Another interest you have is movies, especially Christopher Nolan films, but I saw on Twitter you didn’t really enjoy Dunkirk.
Reddick: I’m a Christopher Nolan fiend. I love Inception, Interstellar, The Prestige, Memento and of course the Batman trilogy. I love all his movies. I don’t think the meta [story] of Dunkirk was like over my head. I get what he was trying to get across. I just didn’t enjoy it. It wasn’t an enjoyable movie. It was boring. I don’t know how anyone can sit through that and be like, ‘Oh my god, what an awesome film.’ There was no emotional attachment to anything. The story of World War II, it touches people, but as a movie, it was missing something.
We should clarify for the One Direction fans that you did say Harry Styles was the best part of the movie.
Reddick: Harry Styles was amazing, So, Ben Winston [executive producer of The Late, Late Show with James Corden] is one of my best friends. He’s a great mate of mine and I’ve had many Shabbat dinners with him. I actually had a Shabbat dinner with Ben and Harry last season. Harry had just finished filming part of Dunkirk and was getting ready to go back to finish filming. I was just shocked at how down to earth he was. He’s a hell of a human being. He really is just a kind, good hearted person.
Thanks for thread bump dormouse7. I bookmarked this a while back, I meant to post it here but kinda forgot to. In an interview, Richard Armitage talks a bit about Dunkirk.
Yeah and that’s a debate that many people have. I usually mention Saving Private Ryan and the World War II veterans who watched it and said it felt like they were back there. But then Dunkirk came out and wasn’t as gory as Saving Private Ryan but veterans still felt like they were back there as well. So it’s just based on how you make the film right?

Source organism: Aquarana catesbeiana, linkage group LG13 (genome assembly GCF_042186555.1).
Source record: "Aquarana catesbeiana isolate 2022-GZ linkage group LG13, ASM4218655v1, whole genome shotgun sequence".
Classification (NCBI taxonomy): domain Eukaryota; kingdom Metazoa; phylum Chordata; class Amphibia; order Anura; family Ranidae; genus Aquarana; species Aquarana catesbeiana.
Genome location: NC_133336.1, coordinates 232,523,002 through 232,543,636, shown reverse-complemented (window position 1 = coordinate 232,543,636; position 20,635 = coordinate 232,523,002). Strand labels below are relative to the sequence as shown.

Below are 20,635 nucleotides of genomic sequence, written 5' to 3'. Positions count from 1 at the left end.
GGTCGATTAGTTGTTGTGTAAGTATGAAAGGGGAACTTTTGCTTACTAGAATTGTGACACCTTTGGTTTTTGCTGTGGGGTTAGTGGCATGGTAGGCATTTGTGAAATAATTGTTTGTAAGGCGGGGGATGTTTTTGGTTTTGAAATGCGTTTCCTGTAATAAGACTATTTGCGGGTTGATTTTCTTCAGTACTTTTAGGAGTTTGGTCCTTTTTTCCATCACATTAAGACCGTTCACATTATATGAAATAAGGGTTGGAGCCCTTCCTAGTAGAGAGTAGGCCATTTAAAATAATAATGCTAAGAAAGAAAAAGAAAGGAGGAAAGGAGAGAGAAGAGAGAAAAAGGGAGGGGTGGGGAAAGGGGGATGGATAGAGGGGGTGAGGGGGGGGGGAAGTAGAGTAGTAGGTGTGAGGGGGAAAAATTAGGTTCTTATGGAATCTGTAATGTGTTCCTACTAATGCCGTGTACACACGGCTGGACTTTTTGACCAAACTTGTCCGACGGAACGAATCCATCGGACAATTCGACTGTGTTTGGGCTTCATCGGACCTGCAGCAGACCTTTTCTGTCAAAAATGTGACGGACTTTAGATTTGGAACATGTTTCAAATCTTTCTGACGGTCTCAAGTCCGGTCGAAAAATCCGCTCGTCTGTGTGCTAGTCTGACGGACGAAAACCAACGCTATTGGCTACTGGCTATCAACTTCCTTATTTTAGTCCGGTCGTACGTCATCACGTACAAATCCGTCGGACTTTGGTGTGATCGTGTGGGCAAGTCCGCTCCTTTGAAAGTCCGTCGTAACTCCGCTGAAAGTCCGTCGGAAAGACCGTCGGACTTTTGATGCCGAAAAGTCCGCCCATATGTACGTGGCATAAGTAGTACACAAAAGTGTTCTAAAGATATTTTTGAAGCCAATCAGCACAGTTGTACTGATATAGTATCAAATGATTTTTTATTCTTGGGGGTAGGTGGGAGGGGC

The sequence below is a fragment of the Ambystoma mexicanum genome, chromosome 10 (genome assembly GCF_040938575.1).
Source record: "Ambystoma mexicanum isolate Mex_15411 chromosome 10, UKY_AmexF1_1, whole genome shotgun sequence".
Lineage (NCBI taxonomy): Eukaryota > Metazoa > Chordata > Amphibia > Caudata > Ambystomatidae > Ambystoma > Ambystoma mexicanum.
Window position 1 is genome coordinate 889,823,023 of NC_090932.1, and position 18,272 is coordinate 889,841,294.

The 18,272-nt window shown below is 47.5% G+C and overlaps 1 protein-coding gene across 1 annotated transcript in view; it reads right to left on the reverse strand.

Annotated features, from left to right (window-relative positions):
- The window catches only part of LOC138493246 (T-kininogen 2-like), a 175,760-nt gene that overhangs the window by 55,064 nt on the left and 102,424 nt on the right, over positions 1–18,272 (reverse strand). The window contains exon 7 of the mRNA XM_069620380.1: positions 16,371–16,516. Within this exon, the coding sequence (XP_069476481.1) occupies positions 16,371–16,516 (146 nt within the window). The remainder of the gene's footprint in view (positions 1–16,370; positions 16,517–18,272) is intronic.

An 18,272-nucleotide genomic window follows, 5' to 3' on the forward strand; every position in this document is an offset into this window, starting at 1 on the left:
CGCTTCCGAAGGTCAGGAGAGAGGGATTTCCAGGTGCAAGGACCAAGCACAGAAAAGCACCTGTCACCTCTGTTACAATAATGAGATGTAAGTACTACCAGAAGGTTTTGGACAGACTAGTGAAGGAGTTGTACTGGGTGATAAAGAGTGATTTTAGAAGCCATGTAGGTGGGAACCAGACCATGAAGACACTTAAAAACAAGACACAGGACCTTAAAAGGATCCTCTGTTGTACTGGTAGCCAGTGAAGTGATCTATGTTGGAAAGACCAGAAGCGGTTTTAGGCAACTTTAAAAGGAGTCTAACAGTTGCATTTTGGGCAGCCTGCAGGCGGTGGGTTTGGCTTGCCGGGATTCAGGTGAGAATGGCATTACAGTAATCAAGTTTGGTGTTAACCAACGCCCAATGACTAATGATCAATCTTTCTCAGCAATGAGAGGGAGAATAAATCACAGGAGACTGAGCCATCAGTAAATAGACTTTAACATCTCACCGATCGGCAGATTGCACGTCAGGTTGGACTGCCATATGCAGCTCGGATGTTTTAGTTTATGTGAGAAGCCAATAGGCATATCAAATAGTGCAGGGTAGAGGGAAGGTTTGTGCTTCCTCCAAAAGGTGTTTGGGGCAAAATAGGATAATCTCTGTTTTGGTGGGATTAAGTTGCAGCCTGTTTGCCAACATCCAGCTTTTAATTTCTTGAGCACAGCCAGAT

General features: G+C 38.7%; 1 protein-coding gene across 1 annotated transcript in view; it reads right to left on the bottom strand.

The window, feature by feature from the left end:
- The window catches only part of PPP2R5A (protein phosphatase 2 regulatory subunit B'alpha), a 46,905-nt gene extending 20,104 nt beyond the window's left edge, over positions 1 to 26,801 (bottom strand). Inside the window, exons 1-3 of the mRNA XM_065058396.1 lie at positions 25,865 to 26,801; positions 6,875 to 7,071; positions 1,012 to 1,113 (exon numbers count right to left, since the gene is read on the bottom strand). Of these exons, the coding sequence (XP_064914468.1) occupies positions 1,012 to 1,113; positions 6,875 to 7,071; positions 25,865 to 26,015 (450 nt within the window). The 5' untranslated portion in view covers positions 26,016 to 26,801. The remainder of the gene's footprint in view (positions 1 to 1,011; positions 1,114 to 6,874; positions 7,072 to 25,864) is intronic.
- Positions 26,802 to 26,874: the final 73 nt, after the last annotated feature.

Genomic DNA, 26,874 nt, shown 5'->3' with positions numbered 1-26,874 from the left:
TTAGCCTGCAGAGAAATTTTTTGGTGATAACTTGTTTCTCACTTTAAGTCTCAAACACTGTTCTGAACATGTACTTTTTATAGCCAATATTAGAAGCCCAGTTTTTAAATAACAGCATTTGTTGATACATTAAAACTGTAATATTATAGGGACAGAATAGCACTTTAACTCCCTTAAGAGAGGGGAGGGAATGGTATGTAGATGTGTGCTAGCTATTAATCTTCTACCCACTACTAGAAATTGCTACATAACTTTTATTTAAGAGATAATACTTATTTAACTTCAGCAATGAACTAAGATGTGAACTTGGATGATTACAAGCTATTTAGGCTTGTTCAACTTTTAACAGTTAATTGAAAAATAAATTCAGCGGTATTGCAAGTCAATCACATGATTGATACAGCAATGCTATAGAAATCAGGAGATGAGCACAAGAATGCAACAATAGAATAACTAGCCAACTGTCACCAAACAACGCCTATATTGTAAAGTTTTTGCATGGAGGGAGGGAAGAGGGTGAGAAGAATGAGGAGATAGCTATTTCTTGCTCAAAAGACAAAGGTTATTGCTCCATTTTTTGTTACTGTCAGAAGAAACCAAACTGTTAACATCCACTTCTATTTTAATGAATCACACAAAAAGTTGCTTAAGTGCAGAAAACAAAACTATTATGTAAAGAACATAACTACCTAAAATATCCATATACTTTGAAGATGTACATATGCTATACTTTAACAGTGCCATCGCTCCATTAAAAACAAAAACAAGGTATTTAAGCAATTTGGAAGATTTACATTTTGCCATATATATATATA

[Richard Armitage] Yeah and I also think that as you take a viewer through this world there’s a debate to be had about when we’re faced with that extreme violence do we really see it. Or does our natural instinct make us look away. How much do we really face? In Dunkirk some of those shots where the bodies are exploding right in front of us, it’s almost blurred in the foreground. The brain and eye can only take so much, which I believe. The brain and the eye are very clever as they shield us from a lot of things.
So I’m guessing you did like Dunkirk then?
[Richard Armitage] I loved it. It’s my film of the decade. The thing I loved so much about Dunkirk was the sound design. The sound design is extraordinary and I’m guessing it’s going to win a lot of awards.
Paul Thomas Anderson, the director of “The Master” and “There Will Be Blood” and an admirer of “Dunkirk,” hails the film’s economical quality. He notes that there’s very little dialogue, which contributes to its power. “Its practically wordless structure was so exciting to me,” Anderson tells Variety. “It’s stripped down to bare essentials.”
Anderson is one of many directors who have singled out “Dunkirk” as a favorite from 2017. Filmmakers Edgar Wright and Rian Johnson posted rave reviews of the movie on Twitter in July. Wright called it a “powerful, immersive, intense masterpiece that demands it be seen on the big screen,” while Johnson called it an “all-timer.”
Ehh, most of the reviews I read explicitly say that it’s a companion piece to Dunkirk. The similarities between the two are quite obvious, I don’t see a problem with addressing that. And it’s probably been brought up way more by the interviewer than the Darkest Hour folks, again, the similarities would be hard to ignore.
I just usually hear "companion piece" as a piece that benefits from the other. Dunkirk was specifically crafted in the idea to not include the type of scenes or settings that Darkest Hour revolves around and I feel like that is how the film is supposed to be viewed. As a standalone piece.
I would feel the same probably once watching Darkest Hour, honestly.
That's reasonable. The viewpoint I got from the reviews was both films complement each other. As Gary Oldman said, you find stuff not included in one film in the other and vice-versa. That's why I assumed the word 'companion' gets thrown around. I don't think that takes away from them being standalone films. They're still very individualistic.